The Designer Behind the Designs
Image 1: Mauricio Aguirre
Writer: Esme Garner-Purkis
It was in the 1990’s after he noticed a aesthetic niche was missing in the Colombian design scene that really inspired Mauricio Aguirre to start his own furniture company. Since then, despite the natural transformation that occurs after years of experience and the kind of stylistic influence that living in New York has on a designer, it seems Mauricio’s fundamental approach remains candid. He pays a respect to the raw beauty of the materials and process’ he employs with a meticulous intent to create items that are an asset to their environment and through their simple beauty maintain a stylistic relevance. These articles explore Mauricio Aguirre’s perspective.
What sparked your interest in furniture design?
I have always had a personal interest in how things are made. The challenge of physically creating something was always exciting to me, especially considering the amount of possibilities a designer has throughout the whole creative process. I enjoy the minimalist style and approach to design. I am constantly considering the best way to get the maximum out of a resource/material with the minimum amount of disruption. Less really is more. The quality of materials that we pride ourselves on using make fore-fronting their assets a priority.
When did you decide on design being your career focus?
All my life I've been captivated by design and architecture. Living in California in the 70’s inspired me to start studying landscape design with an Oriental/Asian aesthetic. I then moved back to Colombia and opened a furniture store with this aesthetic in mind. It's then when I started to create my own pieces and realized design was the the new focus of my life.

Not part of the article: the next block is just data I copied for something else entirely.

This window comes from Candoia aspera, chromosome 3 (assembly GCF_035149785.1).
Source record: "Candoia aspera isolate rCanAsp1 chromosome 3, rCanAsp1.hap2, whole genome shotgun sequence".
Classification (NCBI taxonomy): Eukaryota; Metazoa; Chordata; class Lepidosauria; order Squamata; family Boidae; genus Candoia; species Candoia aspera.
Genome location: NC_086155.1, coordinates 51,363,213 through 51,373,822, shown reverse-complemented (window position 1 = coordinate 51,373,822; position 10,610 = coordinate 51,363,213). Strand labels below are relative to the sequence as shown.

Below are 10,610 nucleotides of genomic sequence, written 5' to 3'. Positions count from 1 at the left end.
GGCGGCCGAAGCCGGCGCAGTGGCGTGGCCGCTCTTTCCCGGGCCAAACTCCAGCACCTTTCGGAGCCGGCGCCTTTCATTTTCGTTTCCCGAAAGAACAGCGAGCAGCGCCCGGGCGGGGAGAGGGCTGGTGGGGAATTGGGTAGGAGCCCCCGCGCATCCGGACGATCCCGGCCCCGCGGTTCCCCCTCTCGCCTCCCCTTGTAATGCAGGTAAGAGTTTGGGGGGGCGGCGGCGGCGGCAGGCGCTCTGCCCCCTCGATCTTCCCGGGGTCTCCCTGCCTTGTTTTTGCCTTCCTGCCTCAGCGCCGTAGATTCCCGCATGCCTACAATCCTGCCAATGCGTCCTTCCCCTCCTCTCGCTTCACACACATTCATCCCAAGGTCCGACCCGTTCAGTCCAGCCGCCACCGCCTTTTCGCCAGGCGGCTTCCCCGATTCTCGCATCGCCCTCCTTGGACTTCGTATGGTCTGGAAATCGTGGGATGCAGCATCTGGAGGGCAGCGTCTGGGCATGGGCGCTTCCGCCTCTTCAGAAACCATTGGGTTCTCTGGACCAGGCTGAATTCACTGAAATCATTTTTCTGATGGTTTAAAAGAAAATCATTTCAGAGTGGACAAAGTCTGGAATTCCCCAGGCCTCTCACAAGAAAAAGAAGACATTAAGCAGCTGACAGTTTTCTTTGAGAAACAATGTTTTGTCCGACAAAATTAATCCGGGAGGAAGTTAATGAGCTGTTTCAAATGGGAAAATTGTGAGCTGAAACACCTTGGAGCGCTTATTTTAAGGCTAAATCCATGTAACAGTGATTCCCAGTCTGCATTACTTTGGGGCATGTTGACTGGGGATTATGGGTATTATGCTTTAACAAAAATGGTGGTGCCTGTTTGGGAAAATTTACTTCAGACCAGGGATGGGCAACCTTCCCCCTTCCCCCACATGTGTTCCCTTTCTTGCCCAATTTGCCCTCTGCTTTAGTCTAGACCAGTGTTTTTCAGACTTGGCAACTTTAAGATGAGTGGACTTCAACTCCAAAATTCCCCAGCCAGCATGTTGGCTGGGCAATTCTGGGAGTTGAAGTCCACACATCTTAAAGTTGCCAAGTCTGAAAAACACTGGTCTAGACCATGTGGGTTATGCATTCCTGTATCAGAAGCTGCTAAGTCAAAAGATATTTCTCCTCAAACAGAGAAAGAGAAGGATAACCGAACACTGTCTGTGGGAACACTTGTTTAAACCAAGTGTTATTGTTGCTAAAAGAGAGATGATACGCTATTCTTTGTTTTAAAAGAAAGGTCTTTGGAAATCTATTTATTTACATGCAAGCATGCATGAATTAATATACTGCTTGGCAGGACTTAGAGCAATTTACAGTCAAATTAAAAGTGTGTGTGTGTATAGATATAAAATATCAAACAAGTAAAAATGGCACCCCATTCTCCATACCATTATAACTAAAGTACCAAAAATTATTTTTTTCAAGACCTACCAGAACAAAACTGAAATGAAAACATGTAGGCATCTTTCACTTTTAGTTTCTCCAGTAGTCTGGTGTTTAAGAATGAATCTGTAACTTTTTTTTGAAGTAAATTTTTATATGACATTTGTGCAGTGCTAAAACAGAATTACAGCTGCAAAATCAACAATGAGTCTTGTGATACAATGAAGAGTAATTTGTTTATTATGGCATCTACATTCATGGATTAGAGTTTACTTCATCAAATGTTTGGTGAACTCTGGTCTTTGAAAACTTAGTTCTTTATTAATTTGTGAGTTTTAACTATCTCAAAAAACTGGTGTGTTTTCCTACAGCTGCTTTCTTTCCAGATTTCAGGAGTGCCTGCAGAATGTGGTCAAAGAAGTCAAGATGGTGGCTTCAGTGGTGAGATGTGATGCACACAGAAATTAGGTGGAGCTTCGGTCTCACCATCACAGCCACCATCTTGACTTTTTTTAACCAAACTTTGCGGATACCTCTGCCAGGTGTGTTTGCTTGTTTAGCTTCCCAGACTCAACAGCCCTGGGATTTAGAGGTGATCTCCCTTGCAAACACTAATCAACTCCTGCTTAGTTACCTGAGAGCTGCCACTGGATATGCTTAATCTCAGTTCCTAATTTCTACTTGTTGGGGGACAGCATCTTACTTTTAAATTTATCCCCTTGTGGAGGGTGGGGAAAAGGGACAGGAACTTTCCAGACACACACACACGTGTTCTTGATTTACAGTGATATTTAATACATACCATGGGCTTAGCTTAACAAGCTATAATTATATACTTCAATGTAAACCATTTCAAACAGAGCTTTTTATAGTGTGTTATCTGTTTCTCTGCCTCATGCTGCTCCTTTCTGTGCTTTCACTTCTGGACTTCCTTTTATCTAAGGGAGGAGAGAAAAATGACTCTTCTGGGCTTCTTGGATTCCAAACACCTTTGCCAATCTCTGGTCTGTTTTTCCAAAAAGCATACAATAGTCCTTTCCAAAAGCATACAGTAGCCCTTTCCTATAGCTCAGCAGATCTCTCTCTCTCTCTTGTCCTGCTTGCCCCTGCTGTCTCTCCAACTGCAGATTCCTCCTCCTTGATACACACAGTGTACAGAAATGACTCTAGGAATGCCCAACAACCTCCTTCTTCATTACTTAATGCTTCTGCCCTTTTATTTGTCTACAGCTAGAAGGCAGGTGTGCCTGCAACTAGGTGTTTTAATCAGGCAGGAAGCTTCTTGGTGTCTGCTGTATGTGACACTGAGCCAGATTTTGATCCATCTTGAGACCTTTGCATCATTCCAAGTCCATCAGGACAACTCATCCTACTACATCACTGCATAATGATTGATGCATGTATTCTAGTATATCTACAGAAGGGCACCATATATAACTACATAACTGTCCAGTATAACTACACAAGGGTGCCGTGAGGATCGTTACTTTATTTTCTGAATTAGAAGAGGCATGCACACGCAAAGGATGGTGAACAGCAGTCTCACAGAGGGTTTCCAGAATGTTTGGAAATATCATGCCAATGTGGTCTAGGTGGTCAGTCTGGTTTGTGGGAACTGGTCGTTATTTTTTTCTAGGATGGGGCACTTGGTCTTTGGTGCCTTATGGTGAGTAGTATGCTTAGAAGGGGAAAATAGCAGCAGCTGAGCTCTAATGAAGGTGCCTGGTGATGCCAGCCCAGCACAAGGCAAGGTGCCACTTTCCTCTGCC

How would you describe Aguirre’s style?
I would say the intention behind the designs is to create something unique, simple and timeless. If I had to describe my work's aesthetic; I would label it as a combination of contemporary and organic minimalism.
How has it changed?
I have shifted from a slightly more rustic aesthetic to a more refined one. You can see this difference in the first chair I designed (Image 2). Living and designing in such a diverse and transient city like New York exposes me to a broad spectrum of materials, styles and artists I feel that I have subconsciously adapted and changed my style.
What is your favorite piece you’ve produced and why is it your favorite?
My two favorite pieces so far have been the Malta Dining Table and the Floyd Console. I believe these two pieces best reflect a harmonious combination of organic materials such as bamboo with industrial elements such as the blackened steel. However, every piece is personal, as everything is made to order which allows me creative flexibility with desired color stains, finishes and dimensions.
The creative fuel
When we learn about the elements that influence and provide a designer with the means to express themselves, we begin to gain a greater insight into why items they produce look the way they look and how things are calculated. If Mauricio Aguirre’s moods or inspiring visions could be described in words then it would be this article.
What artist are you most inspired by?